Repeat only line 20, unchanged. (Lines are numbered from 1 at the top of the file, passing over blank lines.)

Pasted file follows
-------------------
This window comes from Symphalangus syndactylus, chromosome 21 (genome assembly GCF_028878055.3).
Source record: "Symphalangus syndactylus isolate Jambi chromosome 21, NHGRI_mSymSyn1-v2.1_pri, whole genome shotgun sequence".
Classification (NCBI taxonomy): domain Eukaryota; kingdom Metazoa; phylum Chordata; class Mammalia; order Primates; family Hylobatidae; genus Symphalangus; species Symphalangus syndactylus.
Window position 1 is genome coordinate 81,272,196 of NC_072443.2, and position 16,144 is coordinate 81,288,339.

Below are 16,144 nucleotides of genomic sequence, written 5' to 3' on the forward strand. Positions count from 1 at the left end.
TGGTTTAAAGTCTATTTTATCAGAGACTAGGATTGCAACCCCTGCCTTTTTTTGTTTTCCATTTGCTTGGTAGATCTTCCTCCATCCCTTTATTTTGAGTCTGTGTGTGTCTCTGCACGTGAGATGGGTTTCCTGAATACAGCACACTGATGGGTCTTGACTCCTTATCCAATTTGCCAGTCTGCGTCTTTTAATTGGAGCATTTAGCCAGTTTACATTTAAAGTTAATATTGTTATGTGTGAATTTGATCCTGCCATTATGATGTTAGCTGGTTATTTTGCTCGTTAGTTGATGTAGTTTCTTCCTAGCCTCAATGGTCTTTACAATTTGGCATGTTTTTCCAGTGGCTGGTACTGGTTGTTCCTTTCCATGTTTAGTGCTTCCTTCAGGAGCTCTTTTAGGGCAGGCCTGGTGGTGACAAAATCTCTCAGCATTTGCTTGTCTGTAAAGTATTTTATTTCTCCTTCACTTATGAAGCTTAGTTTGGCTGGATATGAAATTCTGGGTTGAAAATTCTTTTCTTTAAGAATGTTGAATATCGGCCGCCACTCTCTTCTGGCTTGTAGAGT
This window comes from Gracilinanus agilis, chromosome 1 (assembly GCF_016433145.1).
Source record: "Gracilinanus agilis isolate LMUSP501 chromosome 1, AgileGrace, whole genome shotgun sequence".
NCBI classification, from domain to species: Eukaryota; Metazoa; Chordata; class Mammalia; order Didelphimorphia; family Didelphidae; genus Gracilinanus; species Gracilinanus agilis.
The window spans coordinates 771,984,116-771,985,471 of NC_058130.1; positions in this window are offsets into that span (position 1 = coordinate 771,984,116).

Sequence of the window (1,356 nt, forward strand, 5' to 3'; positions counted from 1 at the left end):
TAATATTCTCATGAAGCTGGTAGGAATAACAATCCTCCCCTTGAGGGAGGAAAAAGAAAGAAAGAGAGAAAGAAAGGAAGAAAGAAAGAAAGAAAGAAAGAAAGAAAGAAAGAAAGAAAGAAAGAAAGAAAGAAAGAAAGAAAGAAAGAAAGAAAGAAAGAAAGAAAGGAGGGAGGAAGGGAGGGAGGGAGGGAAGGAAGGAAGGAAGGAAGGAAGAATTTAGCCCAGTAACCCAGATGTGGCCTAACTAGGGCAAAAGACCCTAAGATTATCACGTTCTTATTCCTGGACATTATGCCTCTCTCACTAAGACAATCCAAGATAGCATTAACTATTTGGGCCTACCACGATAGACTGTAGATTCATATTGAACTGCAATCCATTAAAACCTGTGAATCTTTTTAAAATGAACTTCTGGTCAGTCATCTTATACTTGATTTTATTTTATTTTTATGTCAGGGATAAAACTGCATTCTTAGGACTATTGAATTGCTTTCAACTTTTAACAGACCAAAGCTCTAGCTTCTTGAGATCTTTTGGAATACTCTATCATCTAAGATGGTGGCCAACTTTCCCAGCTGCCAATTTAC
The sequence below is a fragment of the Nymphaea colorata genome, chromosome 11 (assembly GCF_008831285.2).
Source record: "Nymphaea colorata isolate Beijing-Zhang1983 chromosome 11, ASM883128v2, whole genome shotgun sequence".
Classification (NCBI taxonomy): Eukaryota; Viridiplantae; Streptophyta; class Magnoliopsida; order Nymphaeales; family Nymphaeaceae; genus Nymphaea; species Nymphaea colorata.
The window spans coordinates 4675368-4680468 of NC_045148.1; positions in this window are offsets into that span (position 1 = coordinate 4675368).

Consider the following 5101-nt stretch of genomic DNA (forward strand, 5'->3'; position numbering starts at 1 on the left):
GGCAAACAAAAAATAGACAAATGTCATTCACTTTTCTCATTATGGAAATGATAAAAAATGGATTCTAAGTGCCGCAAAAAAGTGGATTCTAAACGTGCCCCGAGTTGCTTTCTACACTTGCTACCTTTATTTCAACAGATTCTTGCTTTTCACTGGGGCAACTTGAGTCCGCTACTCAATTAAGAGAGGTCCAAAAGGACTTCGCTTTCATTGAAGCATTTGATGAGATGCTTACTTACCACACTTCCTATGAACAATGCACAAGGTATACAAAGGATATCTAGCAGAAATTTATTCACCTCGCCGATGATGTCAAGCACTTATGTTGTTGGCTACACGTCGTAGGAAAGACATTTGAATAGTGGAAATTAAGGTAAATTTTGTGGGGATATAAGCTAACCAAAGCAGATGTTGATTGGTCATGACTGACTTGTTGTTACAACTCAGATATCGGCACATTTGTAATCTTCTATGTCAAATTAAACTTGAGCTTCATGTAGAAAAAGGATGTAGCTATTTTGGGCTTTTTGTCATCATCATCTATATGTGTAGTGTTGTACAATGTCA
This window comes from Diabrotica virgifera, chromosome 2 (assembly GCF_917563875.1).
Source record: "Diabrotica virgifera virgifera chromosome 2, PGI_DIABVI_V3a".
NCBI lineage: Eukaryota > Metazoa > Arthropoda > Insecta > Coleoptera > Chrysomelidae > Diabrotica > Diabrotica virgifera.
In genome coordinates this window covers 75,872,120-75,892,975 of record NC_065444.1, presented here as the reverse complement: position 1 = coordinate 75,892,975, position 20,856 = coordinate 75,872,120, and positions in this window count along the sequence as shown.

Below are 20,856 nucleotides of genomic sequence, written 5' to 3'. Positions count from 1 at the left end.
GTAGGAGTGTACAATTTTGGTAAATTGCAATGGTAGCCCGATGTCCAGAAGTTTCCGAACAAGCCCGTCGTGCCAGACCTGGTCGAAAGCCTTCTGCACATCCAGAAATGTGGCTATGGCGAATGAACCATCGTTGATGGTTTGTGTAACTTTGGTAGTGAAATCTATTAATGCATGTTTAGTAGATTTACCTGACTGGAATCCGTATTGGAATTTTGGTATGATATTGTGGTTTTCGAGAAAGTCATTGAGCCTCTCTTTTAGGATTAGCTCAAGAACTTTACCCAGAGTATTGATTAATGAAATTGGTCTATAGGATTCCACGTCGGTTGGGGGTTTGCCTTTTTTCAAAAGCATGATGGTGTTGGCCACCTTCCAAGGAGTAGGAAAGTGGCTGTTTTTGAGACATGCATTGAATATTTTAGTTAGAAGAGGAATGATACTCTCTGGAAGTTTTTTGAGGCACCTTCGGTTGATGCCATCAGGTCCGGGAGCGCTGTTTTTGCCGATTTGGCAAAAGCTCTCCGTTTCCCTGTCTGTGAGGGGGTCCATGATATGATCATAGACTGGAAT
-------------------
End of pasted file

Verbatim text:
Source record: "Diabrotica virgifera virgifera chromosome 2, PGI_DIABVI_V3a".